In Mayo v. PCC Structurals, Inc., the Ninth Circuit Court of Appeals confirmed that the ADA does not require that employers accommodate disabled employees who threaten violence.

Timothy Mayo suffered from major depressive disorder, and, in response to issues he and other co-workers were having with a supervisor, made several threats to his co-workers that he planned to come into work and shoot his supervisor and other management-level employees. After human resources learned of the threats and asked Mayo whether he planned to carry out his threats, Mayo was non-committal in his response. Accordingly, the company immediately suspended Mayo, barred him from the property and contacted the police. The police later took Mayo into custody and placed him under medical care. After two months of leave, a psychologist cleared Mayo to return to work but recommended a new supervisor assignment. However, instead of reinstating Mayo, the company terminated his employment.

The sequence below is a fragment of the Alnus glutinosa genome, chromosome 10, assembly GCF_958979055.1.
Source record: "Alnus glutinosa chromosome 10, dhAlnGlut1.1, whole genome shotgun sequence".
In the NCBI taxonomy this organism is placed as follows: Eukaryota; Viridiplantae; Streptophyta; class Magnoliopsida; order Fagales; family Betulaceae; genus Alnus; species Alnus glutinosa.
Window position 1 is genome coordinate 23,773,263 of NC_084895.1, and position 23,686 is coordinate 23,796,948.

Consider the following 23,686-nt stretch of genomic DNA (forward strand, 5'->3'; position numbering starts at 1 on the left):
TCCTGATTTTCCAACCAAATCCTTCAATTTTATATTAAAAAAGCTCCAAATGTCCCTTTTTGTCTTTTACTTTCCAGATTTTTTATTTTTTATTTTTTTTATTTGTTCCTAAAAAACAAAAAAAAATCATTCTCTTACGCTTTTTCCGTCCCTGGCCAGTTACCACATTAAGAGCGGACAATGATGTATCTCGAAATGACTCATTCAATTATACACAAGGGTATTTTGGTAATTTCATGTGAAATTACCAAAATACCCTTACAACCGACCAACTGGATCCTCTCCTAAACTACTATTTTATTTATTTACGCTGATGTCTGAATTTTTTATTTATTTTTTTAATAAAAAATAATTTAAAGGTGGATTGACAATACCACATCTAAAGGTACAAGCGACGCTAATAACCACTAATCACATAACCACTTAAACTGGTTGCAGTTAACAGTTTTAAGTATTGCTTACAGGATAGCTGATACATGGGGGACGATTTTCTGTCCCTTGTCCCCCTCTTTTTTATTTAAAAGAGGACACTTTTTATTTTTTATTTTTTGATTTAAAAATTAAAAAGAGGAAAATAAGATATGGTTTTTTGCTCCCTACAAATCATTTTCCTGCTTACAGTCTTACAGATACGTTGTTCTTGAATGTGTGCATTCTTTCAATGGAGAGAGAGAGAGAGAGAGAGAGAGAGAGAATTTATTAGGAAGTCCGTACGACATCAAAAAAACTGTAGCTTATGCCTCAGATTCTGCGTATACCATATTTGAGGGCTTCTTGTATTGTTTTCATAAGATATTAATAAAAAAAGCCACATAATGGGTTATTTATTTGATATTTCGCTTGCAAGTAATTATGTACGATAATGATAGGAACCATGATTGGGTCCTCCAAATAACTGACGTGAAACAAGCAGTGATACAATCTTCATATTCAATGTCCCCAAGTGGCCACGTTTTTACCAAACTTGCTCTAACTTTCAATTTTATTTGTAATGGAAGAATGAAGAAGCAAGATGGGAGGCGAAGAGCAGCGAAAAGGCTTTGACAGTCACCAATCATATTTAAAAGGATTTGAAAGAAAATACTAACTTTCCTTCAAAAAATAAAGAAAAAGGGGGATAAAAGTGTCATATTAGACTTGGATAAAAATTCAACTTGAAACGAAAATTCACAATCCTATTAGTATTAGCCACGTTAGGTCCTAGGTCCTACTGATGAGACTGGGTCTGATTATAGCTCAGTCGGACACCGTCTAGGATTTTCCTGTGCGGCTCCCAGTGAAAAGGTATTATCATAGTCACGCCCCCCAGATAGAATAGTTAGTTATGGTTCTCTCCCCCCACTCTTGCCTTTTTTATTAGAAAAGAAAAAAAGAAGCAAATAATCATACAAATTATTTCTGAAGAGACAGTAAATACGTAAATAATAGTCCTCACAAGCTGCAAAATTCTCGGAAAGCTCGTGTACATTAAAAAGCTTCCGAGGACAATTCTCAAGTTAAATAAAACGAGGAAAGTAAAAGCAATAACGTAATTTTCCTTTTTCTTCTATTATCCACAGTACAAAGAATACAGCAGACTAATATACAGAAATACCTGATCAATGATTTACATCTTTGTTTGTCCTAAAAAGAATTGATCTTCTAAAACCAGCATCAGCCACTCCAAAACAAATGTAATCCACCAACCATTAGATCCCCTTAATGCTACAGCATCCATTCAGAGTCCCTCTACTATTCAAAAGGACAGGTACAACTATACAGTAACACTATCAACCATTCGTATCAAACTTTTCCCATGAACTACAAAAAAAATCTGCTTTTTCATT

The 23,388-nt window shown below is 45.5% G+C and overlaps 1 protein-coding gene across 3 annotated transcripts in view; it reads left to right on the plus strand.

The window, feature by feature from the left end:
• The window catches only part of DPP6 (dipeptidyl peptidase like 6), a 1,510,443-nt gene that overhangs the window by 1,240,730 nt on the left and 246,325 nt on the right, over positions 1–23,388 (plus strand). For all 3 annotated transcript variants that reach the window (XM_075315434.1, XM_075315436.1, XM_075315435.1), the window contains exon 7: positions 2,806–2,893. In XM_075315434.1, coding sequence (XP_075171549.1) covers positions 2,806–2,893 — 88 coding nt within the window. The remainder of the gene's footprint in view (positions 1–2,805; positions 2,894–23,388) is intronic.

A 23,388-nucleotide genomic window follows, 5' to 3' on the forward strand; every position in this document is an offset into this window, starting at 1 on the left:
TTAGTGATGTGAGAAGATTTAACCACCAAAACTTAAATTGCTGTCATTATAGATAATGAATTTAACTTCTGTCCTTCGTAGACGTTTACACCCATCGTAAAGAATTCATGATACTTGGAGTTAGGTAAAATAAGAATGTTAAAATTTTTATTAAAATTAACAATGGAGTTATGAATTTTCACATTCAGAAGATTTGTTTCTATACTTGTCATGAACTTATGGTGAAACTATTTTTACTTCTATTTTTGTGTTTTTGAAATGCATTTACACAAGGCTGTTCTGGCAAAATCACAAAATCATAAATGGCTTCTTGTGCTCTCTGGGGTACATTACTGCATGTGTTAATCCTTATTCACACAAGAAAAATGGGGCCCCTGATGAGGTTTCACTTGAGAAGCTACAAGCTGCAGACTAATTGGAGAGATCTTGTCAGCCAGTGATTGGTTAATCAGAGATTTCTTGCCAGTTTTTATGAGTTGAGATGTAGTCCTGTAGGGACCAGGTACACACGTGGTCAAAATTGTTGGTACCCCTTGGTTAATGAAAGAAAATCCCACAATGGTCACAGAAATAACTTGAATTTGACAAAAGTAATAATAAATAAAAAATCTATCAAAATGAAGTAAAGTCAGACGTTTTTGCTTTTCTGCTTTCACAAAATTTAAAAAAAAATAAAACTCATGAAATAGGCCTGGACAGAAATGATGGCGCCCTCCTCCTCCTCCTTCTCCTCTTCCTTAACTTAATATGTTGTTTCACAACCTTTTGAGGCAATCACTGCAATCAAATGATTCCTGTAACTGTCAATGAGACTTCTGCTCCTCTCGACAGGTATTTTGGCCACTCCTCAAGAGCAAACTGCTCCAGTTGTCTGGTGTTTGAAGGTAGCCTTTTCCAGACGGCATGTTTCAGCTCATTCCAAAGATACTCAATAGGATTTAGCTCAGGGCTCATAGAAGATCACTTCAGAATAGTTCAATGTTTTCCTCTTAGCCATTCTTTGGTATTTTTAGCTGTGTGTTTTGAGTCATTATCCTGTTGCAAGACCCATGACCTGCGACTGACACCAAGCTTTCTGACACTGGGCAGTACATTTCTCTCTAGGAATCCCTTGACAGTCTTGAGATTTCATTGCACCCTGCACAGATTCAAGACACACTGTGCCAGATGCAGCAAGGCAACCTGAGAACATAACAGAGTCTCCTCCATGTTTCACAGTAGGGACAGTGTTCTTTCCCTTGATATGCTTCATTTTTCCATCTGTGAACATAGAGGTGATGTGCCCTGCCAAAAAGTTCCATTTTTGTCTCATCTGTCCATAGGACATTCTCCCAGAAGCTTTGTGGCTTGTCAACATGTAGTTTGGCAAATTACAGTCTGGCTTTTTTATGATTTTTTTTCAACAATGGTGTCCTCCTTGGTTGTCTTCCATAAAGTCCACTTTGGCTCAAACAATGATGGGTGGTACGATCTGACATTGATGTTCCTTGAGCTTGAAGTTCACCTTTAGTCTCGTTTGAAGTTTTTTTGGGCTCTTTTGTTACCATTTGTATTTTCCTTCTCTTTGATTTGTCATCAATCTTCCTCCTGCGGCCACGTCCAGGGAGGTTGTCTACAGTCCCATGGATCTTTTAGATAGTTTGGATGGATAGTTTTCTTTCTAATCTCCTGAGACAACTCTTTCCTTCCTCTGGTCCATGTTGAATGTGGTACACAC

Mayo filed a disability discrimination lawsuit under Oregon’s counterpart to the ADA. The trial court dismissed the lawsuit, finding that once Mayo made his “violent threats,” he was no longer “entitled to protection under the ADA and Oregon’s disability discrimination statute.” The Ninth Circuit agreed. The court held that Mayo could not assert a claim of disability discrimination because he was not “qualified” at the time of discharge. In so holding, the court determined that an “ability to appropriately handle stress and interact with others” is an essential function of almost every job.” The court concluded that “[w]hile the ADA and Oregon disability law protect important individual rights, they do not require employers to play dice with the lives of their workforce.”